Mohammed Morsi (portrait) protest in Cairo on August 8, 2013
Egyptian supporters of ousted President Mohammed Morsi (portrait) protest in Cairo on August 8, 2013. Islamist supporters of Morsi planned new rallies as the interim premier suggested a crackdown on their protest camps was imminent. © Gianluigi Guercia - AFP
Mohammed Morsi (portrait) protest in Cairo on August 8, 2013
AFP
Last updated: August 9, 2013

Morsi loyalists in Egypt call for new rallies

Defiant supporters of deposed president Mohamed Morsi rallied in their thousands across Egypt Friday sparking clashes that left dozens injured, as the interim premier suggested a crackdown on their protest camps was imminent.

Morsi's Islamist supporters flooded streets in central Cairo and in the second city Alexandria, carrying pictures of the deposed leader and chanting against the military coup that ousted him on July 3.

In the Nile Delta province of Sharqiya, clashes between pro-Morsi protesters and residents in several towns left several dozen injured, the official MENA news agency said.

In the oasis town of Fayyum, south of Cairo, Morsi loyalists clashed with police who fired tear gas to disperse them, security officials told AFP. Four people were injured, according to the health ministry.

Pro-Morsi protesters also took to the streets in the central Egyptian city of Assiut and the Nile Delta cities of Mansoura and Mahalla, the official MENA agency reported.

Morsi loyalists, who have been holding two major sit-ins in the capital have vowed to keep fighting for his reinstatement, saying that his July 3 ouster by the military is a violation of democratic principles.

The army-backed government has said it held off from breaking up the protest camps in Cairo out of respect for the holy month of Ramadan, which ended on Wednesday night, and to give foreign mediators a chance to end the deadlock peacefully.

With the failure of the mediation, the country is bracing for an increasingly inevitable confrontation between the interim leadership and Morsi's loyalists demanding his reinstatement.

"The government wants to give the protesters, especially the reasonable ones among them, a chance to reconcile and heed the voice of reason," said prime minister Hazem el-Beblawi.

But he warned, in a statement late Thursday, "that the situation is approaching the moment we would rather avoid".

The deadlock could lead to a prolonged crisis punctuated by violence as more radical Morsi supporters turn to militancy, analysts say.

"Short of a political agreement, the most likely outcome is a prolonged stalemate, repeated clashes and a transitional process in many ways fundamentally detached from reality," the International Crisis Group watchdog said.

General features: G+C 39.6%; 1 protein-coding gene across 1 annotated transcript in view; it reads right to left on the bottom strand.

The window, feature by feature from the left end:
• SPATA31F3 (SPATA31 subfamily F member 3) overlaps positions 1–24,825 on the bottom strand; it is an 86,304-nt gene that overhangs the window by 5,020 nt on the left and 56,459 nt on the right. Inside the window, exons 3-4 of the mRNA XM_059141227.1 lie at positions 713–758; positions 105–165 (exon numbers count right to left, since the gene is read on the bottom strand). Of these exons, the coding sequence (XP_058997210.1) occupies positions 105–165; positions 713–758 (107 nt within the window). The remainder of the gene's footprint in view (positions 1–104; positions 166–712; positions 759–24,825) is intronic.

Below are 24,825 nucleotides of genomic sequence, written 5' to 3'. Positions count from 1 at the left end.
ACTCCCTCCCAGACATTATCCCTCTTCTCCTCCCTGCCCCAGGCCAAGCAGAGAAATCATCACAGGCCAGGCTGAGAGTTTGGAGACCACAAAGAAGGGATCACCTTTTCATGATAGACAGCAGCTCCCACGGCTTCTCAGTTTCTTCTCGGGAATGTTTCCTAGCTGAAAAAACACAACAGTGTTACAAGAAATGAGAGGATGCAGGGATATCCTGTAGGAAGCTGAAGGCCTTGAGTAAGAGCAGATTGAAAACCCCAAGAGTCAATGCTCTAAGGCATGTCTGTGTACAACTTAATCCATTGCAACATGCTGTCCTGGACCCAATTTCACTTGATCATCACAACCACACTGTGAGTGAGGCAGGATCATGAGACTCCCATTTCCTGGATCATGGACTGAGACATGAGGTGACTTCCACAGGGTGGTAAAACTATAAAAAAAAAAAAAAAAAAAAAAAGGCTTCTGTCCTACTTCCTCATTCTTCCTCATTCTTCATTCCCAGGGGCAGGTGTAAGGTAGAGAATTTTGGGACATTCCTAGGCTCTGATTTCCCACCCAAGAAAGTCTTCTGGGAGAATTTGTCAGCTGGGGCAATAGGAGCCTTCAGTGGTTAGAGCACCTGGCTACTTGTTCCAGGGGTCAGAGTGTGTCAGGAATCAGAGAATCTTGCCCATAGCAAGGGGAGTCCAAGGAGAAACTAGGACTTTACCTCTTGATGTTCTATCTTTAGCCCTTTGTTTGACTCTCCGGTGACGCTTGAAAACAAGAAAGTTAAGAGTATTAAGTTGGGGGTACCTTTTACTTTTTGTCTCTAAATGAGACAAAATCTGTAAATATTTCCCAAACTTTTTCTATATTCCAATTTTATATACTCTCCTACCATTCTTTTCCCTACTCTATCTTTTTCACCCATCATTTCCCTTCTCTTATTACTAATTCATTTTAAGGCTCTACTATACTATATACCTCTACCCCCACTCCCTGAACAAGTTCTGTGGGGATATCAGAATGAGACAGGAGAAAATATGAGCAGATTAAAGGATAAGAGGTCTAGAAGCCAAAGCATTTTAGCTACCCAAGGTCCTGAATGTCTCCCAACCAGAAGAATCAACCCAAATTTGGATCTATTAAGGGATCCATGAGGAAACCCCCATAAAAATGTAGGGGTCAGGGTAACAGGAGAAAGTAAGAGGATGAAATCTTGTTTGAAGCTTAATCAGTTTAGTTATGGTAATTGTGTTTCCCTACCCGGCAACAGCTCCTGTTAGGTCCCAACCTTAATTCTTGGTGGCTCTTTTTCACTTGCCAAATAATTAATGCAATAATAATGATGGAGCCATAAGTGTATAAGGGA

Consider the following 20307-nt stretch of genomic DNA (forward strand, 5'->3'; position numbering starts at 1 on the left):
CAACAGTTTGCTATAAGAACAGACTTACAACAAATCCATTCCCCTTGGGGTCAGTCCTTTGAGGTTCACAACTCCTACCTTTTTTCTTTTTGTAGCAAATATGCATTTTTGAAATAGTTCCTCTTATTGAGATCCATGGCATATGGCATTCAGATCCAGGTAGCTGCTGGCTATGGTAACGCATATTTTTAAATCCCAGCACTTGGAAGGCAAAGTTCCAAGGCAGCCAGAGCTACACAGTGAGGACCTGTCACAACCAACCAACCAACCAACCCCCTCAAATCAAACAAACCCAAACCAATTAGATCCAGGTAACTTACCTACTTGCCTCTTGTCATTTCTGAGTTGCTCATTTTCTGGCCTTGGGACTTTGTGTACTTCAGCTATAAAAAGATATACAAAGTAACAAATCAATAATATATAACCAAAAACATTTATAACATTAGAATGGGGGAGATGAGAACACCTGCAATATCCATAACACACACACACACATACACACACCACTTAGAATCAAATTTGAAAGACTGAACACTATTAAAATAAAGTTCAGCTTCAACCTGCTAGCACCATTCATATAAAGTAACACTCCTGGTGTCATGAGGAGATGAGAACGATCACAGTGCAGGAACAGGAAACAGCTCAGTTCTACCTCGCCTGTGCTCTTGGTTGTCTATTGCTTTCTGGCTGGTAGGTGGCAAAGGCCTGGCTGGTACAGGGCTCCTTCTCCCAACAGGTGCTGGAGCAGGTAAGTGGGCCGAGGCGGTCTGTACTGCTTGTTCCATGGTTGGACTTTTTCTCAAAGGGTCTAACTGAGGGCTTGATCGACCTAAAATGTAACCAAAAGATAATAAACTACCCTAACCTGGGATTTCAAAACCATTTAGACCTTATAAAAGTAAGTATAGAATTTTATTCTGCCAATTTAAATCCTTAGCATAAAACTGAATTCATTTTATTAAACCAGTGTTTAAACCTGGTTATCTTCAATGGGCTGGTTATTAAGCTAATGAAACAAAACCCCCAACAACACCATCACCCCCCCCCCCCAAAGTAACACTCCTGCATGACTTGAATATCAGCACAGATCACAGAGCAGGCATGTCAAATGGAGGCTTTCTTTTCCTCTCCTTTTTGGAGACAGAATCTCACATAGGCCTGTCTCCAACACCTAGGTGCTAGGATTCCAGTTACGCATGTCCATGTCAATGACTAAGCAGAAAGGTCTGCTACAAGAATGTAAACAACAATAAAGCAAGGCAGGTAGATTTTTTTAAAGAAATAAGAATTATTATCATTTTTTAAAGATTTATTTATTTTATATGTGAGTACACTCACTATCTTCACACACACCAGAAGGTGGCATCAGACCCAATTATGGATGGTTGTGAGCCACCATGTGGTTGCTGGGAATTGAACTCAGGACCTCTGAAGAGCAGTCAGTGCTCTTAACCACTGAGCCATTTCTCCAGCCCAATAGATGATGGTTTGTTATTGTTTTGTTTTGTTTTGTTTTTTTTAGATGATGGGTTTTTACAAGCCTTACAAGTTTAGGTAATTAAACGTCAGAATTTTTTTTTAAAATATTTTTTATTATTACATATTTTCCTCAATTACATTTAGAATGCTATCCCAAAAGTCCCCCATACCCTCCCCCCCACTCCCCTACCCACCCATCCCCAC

"Nor should one underestimate the risk that some Islamists, convinced that the democratic process will never make room for them, drift towards violence," it added.

Many supporters of the coup that overthrew Morsi, after millions rallied demanding his resignation, have pressed the government to crack down on the Islamists.

"A truce for Eid," read the headline of the state newspaper Al-Gomhuria on Friday, as the countdown began to the dispersal of the Cairo protest camps.

Eid al-Fitr, the holiday that concludes the Muslim fasting month of Ramadan, ends in Egypt at sunset on Saturday.

The main sit-in, in Rabaa al-Adawiya Square, has come to resemble a village of tents, raising concerns of a possible carnage if police move in.

"This remains a very fragile situation, which holds not only the risk of more bloodshed and polarisation in Egypt, but also impedes the economic recovery which is so essential for Egypt's successful transition," US Secretary of State John Kerry and EU foreign policy chief Catherine Ashton said in a joint statement Wednesday.

US Deputy Secretary of State William Burns and EU envoy Bernardino Leon left Cairo this week without making headway in finding a compromise.

The interim presidency said diplomacy had failed and held Morsi's Muslim Brotherhood responsible "for consequent events and developments relating to violations of the law and endangering public safety".

Violence on the sidelines of demonstrations between Morsi's supporters and opponents has killed more than 250 people -- mostly Morsi's backers -- since the end of June.

Western envoys pressured the Brotherhood to end the sit-ins and urged the government to release jailed Islamist leaders as a confidence-building measure.

Morsi is being held on suspicion of having collaborated with Palestinian militants to kill policemen and stage jail breaks during the 2011 uprising against strongman Hosni Mubarak, while he was himself in prison.

Brotherhood supreme guide Mohamed Badie and his deputies are to stand trial later this month on charges of inciting the shootings of protesters outside their headquarters on June 30.

The Islamists say a prisoner release is a precondition for further talks on finding a settlement, which could include symbolically reinstating Morsi, who would then call early elections.

Meanwhile in Sinai, five Egyptian militants were killed in an air strike as they prepared to launch a rocket into Israel, security sources and witnesses said.

The source of the strike was not immediately clear. Some sources spoke of an Israeli air strike conducted from Israeli air space and others credited the Egyptian military.

Egypt's military denied any Israeli strike and said its forces were still combing the area where two explosions were heard to determine the source.

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